About the initiative
The IMOC Program objectives are to:
- trial new multidisciplinary primary care models designed to reduce chronic workforce shortages and improve patient access in a range of locations (including remote towns)
- learn from trials that are under way and incorporate learnings into new trials
- evaluate trials to discover which models work, where they work and whether they are financially sustainable.
Communities are rural or remote if they are in categories 3–7 of the Modified Monash Model (MMM).
IMOC aims to attract and keep rural health professionals. It also encourages:
- health professionals working to their full scope of practice
- multidisciplinary team-based models of care
- different employment models for healthcare professionals
- sharing of healthcare resources between small, connected communities.
The program started in 2020–21 with funding to the New South Wales Rural Doctors Network. These funds were for the trial of 5 innovative care models in NSW (Round 1). In 2021–22, funding was awarded to GP Down South to trial a model of care in the Warren Blackwood region of Western Australia (Round 2). The table below describes each model.
We will open further IMOC grant rounds (rounds 3, 4 and 5) in 2023. These rounds will deliver the October 2022 Budget commitment of $35.3 million from 2022–23 to 2027–28. Funds will be provided to trial and evaluate a broader set of innovative models of primary care.
Round 3 will open on GrantConnect in early 2023. Round 4 will open in mid-2023, and Round 5 from late 2023.
The IMOC Program funds activities such as:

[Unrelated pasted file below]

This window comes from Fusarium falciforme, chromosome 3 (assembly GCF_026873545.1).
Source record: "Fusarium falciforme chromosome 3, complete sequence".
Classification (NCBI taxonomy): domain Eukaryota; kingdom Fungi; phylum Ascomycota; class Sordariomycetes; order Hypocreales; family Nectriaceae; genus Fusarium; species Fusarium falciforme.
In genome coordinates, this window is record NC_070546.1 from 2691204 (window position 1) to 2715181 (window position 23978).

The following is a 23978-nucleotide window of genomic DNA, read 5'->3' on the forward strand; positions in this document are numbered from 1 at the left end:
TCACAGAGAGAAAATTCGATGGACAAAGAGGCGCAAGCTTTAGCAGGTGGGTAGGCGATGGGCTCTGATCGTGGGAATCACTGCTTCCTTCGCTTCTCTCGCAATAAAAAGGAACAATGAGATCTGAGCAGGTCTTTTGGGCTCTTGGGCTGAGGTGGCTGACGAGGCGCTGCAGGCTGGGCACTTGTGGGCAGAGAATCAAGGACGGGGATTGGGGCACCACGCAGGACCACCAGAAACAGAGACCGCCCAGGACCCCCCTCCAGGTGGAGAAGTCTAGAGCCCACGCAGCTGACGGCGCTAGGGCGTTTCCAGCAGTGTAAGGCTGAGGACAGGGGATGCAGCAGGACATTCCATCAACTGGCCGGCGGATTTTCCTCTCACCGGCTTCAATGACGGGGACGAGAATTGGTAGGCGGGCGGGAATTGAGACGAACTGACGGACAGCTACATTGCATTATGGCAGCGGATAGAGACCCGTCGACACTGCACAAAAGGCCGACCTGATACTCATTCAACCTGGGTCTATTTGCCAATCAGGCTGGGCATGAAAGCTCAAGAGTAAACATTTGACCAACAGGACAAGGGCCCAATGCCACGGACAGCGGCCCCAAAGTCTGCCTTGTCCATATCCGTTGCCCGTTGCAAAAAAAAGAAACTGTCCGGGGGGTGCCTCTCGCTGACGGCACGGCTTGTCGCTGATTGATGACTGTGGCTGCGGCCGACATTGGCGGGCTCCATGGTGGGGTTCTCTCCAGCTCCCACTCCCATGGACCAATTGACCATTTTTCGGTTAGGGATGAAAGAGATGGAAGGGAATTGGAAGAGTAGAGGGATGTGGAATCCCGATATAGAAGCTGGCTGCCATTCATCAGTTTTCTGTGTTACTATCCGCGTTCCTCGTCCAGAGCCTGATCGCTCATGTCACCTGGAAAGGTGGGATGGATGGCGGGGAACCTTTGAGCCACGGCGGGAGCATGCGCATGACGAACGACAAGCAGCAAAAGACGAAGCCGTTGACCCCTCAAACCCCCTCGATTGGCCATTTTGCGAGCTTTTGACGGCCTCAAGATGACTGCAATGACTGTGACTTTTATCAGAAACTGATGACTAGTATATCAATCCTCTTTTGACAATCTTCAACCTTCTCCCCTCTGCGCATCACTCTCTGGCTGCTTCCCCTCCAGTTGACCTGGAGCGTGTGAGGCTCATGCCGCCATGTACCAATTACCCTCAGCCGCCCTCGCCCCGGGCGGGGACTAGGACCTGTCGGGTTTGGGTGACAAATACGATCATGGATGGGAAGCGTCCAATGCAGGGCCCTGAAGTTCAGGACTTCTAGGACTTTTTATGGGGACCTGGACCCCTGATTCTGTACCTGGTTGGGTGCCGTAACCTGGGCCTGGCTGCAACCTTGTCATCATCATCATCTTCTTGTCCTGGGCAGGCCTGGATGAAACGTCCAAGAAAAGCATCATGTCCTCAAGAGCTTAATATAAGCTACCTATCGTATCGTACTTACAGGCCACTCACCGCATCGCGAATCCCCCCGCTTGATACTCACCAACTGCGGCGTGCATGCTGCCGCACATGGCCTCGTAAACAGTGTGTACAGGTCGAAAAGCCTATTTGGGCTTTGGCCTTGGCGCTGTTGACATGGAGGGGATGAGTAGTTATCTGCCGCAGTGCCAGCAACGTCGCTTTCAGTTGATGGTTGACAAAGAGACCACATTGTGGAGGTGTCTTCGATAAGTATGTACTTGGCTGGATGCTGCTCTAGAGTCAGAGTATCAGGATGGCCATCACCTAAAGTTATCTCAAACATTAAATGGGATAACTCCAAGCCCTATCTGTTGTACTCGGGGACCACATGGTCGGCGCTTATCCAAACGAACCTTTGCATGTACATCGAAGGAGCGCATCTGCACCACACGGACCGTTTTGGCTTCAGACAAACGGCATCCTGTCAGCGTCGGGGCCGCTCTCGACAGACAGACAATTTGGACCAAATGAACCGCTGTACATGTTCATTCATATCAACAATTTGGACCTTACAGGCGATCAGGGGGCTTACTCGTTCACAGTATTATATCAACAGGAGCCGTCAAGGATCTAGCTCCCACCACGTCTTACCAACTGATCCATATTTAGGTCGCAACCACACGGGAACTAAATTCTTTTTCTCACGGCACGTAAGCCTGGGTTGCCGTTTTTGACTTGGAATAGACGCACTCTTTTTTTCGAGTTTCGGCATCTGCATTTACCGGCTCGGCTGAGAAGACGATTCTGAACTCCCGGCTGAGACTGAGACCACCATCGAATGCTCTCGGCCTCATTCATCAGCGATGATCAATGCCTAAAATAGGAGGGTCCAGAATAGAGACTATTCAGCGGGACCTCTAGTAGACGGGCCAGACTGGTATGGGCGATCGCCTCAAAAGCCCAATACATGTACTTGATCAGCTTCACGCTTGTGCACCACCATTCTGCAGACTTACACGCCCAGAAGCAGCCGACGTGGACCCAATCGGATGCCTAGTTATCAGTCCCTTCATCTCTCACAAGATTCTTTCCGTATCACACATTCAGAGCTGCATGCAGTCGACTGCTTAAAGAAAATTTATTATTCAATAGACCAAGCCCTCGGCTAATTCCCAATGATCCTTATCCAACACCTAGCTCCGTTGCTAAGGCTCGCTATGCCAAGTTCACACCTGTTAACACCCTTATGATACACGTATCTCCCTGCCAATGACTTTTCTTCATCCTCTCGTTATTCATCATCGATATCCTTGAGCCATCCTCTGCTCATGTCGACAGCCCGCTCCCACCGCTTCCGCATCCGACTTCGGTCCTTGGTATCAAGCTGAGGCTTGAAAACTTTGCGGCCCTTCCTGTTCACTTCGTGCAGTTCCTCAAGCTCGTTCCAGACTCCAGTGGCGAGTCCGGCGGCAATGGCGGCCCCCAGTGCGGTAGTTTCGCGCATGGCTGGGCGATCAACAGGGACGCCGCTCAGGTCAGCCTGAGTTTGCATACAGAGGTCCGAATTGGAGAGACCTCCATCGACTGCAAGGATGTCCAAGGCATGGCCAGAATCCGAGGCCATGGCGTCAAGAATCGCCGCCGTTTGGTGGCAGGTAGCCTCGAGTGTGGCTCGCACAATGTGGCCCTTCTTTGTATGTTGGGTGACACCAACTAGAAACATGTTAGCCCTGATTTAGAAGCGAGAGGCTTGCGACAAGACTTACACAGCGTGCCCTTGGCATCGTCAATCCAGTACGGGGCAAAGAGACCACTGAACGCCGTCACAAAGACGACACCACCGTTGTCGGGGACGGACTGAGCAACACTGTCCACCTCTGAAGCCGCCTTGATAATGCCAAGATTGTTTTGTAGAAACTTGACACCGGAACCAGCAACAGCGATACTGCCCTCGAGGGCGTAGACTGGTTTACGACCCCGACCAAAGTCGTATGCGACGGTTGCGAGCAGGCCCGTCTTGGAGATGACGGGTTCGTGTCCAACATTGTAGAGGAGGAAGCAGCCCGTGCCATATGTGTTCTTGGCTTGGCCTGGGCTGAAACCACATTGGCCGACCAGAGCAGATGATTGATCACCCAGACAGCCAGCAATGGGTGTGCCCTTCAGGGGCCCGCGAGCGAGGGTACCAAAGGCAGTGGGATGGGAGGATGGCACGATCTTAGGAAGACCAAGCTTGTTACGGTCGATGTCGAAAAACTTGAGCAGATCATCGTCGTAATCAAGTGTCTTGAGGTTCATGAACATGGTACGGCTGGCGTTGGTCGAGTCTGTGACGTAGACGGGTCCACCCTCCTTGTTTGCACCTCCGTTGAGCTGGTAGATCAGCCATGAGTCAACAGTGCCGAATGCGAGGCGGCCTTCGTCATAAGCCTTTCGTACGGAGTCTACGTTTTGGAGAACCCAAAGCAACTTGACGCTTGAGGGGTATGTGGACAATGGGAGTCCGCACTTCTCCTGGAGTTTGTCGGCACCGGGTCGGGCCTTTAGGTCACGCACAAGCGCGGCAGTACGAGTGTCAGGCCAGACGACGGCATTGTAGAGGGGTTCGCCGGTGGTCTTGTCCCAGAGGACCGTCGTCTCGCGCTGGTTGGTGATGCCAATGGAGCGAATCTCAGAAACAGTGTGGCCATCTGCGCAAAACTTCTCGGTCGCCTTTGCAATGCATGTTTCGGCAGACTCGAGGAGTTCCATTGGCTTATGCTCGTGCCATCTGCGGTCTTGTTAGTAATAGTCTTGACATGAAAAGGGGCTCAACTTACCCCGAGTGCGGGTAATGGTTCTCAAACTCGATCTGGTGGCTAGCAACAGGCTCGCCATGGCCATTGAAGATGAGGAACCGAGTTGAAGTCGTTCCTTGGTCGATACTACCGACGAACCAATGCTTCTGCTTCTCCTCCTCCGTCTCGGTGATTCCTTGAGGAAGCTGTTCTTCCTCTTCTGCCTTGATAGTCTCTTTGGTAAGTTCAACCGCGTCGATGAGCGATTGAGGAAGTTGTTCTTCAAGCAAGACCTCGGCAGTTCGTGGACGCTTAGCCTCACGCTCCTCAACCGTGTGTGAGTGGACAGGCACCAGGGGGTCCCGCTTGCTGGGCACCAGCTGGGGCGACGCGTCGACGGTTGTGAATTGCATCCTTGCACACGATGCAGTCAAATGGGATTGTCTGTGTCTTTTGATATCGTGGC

- community engagement
- program management activities.
NSW Rural Doctors Network
Carry out 5 proof-of-concept pilots
Learn more: Collaborative Care Projects.
|$3.3 million over 3 years from 2021||Canola Fields||GP-led multidisciplinary team-based care for chronic-disease patients|
4Ts – Tottenham, Tullamore, Trangie and Trundle
|Local health district single employer across sub-region|
|Lachlan – Parkes and Forbes||Co-design of a shared GP model of care across the region|
|Murrumbidgee area: Snowy Valleys – Tumut, Tumbarumba, Batlow and Adelong||Co-design of a shared GP model of care across the region|
|Far Western NSW: Wentworth – Wentworth, Dareton, Buronga and Gol Gol||Sustainable shared GP model of care across the region (ACCHO-led) to address market failure|
|2||GP Down South Limited||$1.8 million over 5 years from June 2022||Warren Blackwood region of Western Australia||Clinical Care Coordination (CCC) team. Provides support for GPs and improves patient access to integrated health care. Learn more: GP down south.|
Why it is important
High-quality health care is essential for all Australians – regardless of location. Rural and remote Australians experience poorer health outcomes than people in cities.
New approaches, such as collaboration between local providers and communities, may improve this.
Sustainable solutions can come from:
- primary health care professionals working together to deliver services to several smaller, connected communities
- making best use of all healthcare providers in a region.
Primary care disciplines may include:
- nurses and nurse practitioners
- allied health practitioners.
The IMOC Program will benefit healthcare professionals and consumers. It also helps communities create sustainable healthcare for their unique needs.
The goal is to find out whether the models:
- make rural practice more attractive to health professionals
- lead to better health services and patient outcomes.
The outcomes may lead to ongoing primary care changes, as trials are intended to be financially-sustainable into the future and also potentially applicable to other communities.
Who we work with
The Office of the National Rural Health Commissioner may provide advice on funding opportunities.
Apply for funding
Register to receive grant opportunity information and updates on GrantConnect.
The Australian Government will deliver three IMOC grant opportunities from early 2023. These are for trialling a broader set of innovative multidisciplinary models of primary care.